3 added 309 characters in body
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These are broad generalizations.

1st-Person is better for world exploration and action (puzzle solving, combat, RPG). The player experiences the world through an avatar – sometimes as a tabula rasa with amnesia, or as a stranger in a strange land. When the MC has a backstory, he is usually generalized with no personality or imposed emotional state. There's a discovery phase before making meaningful choices. There are "good" and "bad" decisions. Choices are about goals, stats, and unlocking achievement gates. The reader can uncover the situation in non-linear order. Endings can be ranked from best to worst.

2nd-person is usually done as imperative mood. “Bob plunges the blade into Jim’s chest” becomes "Plunge the blade into Jim's chest…". The imperitive implies a second-person subject (you). Narratively it's the same as 1st-person.

3rd-person is better for narrative, character development, and plot-driven stories that explore emotional or interpersonal relationaships. The player navigates with a traditional protagonist (or several) as a character embedded within the story, usually with a history and family – especially if they are leveraged by the plot to raise the stakes. The protagonist has a character arc, and the narrative imposes an emotional state. Dialog has subtext and tonal shades. Choices are compromises where something is gained and lost, or mutually exclusive. Conflicts are amoral or ambiguous. Endings are not about "winning", but resolving the narrative with a satisfying conclusion.

None of these are actual rules, of course.

These are broad generalizations.

1st-Person is better for world exploration and action (puzzle solving, combat). The player experiences the world through an avatar – sometimes as a tabula rasa with amnesia, or as a stranger in a strange land. When the MC has a backstory, he is usually generalized with no personality or imposed emotional state. There's a discovery phase before making meaningful choices. There are "good" and "bad" decisions. Choices are about goals, stats, and unlocking achievement gates. The reader can uncover the situation in non-linear order. Endings can be ranked from best to worst.

3rd-person is better for narrative, character development, and plot-driven stories that explore emotional or interpersonal relationaships. The player navigates with a traditional protagonist (or several) as a character embedded within the story, usually with a history and family – especially if they are leveraged by the plot to raise the stakes. The protagonist has a character arc, and the narrative imposes an emotional state. Dialog has subtext and tonal shades. Choices are compromises where something is gained and lost, or mutually exclusive. Conflicts are amoral or ambiguous. Endings are not about "winning", but resolving the narrative with a satisfying conclusion.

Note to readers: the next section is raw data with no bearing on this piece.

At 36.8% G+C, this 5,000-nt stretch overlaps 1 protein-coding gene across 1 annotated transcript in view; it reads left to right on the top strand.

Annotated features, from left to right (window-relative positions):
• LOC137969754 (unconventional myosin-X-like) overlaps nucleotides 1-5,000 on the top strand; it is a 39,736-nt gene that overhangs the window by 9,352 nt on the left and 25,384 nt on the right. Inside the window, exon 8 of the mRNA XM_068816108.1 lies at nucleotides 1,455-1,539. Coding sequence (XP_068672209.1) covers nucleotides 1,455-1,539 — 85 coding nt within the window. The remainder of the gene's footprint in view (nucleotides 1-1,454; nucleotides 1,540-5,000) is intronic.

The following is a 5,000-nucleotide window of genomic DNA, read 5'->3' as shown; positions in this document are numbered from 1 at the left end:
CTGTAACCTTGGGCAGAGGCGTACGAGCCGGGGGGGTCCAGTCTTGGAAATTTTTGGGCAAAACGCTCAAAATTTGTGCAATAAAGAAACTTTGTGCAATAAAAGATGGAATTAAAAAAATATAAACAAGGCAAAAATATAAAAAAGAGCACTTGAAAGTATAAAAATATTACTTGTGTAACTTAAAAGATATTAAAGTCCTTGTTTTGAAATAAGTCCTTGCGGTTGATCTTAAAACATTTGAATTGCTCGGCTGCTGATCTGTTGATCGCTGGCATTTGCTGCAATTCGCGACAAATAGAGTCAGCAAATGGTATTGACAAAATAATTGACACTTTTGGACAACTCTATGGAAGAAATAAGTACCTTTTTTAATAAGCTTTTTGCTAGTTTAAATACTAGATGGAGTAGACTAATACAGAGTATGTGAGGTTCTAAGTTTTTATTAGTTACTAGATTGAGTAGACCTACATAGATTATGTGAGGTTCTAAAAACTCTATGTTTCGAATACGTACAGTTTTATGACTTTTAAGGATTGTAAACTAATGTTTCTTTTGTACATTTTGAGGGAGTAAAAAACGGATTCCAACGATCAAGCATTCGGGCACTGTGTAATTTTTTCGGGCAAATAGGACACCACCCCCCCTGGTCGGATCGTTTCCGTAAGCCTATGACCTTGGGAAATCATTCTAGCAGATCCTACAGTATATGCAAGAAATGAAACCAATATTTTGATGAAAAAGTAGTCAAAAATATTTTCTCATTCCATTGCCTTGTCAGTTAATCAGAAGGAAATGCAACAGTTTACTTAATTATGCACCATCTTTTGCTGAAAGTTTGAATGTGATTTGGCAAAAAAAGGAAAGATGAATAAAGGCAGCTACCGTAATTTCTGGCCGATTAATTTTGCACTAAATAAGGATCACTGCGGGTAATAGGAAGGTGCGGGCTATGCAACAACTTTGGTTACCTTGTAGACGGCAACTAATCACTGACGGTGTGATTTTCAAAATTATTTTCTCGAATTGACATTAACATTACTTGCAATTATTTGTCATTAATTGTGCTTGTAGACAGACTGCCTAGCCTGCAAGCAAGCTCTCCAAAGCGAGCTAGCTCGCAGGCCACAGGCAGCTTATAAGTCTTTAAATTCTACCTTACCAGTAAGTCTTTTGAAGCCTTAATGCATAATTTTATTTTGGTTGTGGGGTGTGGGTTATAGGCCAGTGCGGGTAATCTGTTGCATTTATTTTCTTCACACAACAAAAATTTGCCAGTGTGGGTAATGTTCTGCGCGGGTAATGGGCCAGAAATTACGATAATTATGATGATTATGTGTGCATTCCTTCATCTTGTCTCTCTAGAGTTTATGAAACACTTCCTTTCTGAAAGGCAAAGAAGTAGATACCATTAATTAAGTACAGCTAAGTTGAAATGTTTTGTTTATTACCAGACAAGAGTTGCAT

These are broad generalizations.

1st-Person is better for world exploration and action (puzzle solving, combat, RPG). The player experiences the world through an avatar – sometimes as a tabula rasa with amnesia, or as a stranger in a strange land. When the MC has a backstory, he is usually generalized with no personality or imposed emotional state. There's a discovery phase before making meaningful choices. There are "good" and "bad" decisions. Choices are about goals, stats, and unlocking achievement gates. The reader can uncover the situation in non-linear order. Endings can be ranked from best to worst.

2nd-person is usually done as imperative mood. “Bob plunges the blade into Jim’s chest” becomes "Plunge the blade into Jim's chest…". The imperitive implies a second-person subject (you). Narratively it's the same as 1st-person.

3rd-person is better for narrative, character development, and plot-driven stories that explore emotional or interpersonal relationaships. The player navigates with a traditional protagonist (or several) as a character embedded within the story, usually with a history and family – especially if they are leveraged by the plot to raise the stakes. The protagonist has a character arc, and the narrative imposes an emotional state. Dialog has subtext and tonal shades. Choices are compromises where something is gained and lost, or mutually exclusive. Conflicts are amoral or ambiguous. Endings are not about "winning", but resolving the narrative with a satisfying conclusion.

None of these are actual rules, of course.

2 deleted 60 characters in body
source | link

These are broad generalizations.

1st-Person is better for world exploration and action (puzzle solving, combat). The player experiences the world through an avatar – sometimes as a tabula rasa with amnesia, or as a stranger in a strange land. When the MC has a backstory, he is usually generalized with no personality or imposed emotional state. There's a discovery phase before making meaningful choices. There are "good" and "bad" decisions. Dialogs are decision trees. Choices are about goals, stats, and unlocking achievement gates. The reader can uncover the situation in non-linear order. Endings can be ranked from best to worst.